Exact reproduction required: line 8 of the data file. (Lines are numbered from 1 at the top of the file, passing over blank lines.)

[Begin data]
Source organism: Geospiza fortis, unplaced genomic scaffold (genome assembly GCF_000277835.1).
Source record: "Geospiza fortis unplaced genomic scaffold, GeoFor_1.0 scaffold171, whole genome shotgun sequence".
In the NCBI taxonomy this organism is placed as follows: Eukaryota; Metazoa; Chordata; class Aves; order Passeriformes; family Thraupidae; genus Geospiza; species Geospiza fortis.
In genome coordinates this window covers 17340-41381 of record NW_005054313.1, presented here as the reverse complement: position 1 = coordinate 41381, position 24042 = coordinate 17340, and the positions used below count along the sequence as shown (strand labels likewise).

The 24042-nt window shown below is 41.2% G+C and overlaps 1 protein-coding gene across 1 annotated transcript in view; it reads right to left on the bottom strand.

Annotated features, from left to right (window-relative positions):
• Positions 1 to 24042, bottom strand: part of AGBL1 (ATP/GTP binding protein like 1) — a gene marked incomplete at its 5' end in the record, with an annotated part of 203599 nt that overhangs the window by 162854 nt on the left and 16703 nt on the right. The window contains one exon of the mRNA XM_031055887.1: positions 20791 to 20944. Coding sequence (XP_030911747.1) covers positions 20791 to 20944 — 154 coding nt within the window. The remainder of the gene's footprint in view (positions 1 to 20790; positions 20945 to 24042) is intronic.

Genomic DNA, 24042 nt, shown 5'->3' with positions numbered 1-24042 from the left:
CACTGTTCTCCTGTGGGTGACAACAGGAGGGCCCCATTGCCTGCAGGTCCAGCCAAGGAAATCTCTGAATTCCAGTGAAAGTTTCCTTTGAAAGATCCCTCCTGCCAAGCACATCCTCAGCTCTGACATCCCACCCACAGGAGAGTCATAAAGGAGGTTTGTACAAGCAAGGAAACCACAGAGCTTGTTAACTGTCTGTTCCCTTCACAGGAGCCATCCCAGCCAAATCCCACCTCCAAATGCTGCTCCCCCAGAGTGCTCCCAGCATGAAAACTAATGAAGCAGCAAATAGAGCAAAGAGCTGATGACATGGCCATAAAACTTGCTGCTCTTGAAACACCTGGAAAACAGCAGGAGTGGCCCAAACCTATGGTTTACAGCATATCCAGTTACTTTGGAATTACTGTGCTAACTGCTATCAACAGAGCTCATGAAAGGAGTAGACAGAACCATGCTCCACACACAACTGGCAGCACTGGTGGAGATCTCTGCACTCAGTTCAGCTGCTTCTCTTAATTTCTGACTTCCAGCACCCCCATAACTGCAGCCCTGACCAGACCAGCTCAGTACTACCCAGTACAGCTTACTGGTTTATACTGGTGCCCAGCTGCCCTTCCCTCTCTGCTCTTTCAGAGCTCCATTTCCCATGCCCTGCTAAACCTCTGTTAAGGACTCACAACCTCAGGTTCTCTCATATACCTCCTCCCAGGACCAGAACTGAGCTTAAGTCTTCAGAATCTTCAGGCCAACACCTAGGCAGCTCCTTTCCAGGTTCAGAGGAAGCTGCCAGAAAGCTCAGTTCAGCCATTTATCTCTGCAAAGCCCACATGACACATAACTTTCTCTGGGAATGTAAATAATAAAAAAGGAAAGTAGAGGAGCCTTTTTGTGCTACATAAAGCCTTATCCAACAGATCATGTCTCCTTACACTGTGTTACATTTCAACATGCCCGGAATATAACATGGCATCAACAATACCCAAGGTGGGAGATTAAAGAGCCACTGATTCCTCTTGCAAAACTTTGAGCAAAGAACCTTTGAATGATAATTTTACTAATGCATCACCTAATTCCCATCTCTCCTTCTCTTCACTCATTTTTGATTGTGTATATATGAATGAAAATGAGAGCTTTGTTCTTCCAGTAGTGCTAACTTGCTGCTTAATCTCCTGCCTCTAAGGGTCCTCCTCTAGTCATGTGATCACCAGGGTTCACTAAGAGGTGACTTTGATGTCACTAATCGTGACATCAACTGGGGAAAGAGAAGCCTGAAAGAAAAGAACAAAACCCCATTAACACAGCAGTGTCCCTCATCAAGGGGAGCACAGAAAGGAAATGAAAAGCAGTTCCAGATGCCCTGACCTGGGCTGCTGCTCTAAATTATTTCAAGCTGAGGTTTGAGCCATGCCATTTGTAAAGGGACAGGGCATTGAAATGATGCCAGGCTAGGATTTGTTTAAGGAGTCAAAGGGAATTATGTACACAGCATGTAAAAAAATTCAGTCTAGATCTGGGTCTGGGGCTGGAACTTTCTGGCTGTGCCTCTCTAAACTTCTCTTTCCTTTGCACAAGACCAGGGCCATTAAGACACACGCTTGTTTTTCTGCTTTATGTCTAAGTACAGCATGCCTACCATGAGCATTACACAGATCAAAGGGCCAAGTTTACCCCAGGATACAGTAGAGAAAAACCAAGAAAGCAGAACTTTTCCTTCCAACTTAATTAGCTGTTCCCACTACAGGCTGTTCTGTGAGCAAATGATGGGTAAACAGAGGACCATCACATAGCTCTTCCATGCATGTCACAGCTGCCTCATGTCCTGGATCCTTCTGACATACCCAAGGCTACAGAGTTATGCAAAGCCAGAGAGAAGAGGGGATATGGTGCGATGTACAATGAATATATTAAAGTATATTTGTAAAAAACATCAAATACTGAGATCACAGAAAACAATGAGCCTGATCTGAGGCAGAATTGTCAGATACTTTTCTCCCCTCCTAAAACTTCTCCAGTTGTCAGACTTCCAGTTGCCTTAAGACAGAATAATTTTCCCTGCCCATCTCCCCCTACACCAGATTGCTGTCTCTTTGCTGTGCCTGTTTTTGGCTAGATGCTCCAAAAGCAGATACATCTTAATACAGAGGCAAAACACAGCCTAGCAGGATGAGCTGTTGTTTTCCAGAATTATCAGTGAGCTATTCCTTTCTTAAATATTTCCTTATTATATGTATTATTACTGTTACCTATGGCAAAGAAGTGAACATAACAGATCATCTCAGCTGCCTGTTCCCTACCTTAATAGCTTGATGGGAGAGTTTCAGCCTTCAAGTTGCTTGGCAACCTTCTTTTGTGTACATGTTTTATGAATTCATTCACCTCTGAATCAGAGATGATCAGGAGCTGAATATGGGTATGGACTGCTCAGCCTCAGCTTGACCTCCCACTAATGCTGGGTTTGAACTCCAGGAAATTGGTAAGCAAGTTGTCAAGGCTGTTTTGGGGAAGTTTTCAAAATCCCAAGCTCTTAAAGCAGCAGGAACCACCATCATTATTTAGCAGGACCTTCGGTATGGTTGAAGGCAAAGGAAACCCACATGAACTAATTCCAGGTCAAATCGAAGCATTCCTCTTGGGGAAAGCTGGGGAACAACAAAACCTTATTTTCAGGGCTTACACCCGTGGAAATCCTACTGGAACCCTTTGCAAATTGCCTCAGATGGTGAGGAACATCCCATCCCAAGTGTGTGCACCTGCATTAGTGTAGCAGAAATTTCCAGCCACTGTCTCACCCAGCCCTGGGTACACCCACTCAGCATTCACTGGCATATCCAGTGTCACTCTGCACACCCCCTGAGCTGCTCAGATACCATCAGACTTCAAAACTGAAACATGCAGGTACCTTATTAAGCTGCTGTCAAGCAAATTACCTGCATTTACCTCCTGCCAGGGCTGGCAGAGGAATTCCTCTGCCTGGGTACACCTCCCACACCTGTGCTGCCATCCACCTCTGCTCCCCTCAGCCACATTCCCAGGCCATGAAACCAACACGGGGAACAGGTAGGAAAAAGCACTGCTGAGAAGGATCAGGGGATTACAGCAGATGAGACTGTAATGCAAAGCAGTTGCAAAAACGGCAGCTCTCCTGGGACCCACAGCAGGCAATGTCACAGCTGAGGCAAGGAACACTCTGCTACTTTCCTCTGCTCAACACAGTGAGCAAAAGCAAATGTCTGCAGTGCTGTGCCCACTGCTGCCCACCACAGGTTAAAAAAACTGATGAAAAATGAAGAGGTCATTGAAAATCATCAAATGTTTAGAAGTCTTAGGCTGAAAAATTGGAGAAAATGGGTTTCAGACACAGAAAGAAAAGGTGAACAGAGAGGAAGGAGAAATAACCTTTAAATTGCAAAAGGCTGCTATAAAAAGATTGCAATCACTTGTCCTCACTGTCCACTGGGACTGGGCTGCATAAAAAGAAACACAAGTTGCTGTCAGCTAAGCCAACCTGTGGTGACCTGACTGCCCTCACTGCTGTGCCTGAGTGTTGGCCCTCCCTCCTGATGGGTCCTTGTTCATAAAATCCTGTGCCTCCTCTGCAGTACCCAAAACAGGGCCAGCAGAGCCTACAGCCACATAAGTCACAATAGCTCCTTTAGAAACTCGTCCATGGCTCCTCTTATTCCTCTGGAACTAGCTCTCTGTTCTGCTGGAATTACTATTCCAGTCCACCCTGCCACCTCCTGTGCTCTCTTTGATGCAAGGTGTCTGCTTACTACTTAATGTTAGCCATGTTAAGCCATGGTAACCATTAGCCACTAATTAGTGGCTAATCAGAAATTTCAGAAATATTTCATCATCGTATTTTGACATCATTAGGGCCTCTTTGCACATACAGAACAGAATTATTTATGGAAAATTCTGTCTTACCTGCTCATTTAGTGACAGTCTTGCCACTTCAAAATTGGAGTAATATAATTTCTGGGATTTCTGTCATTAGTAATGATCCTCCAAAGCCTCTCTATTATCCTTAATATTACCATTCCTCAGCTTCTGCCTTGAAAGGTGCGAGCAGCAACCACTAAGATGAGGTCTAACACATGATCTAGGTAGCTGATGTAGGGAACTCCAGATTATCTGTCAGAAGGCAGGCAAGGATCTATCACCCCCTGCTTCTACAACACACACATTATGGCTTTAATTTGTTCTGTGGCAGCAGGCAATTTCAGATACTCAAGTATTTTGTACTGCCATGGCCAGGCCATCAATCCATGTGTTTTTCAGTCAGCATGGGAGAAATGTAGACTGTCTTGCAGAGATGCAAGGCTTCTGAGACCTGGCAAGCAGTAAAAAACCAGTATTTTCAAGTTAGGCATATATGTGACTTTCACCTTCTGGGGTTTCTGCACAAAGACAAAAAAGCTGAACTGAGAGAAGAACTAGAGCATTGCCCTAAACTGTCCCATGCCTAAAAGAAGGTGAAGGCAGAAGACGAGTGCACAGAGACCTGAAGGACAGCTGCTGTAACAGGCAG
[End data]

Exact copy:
Genomic DNA, 24042 nt, shown 5'->3' with positions numbered 1-24042 from the left: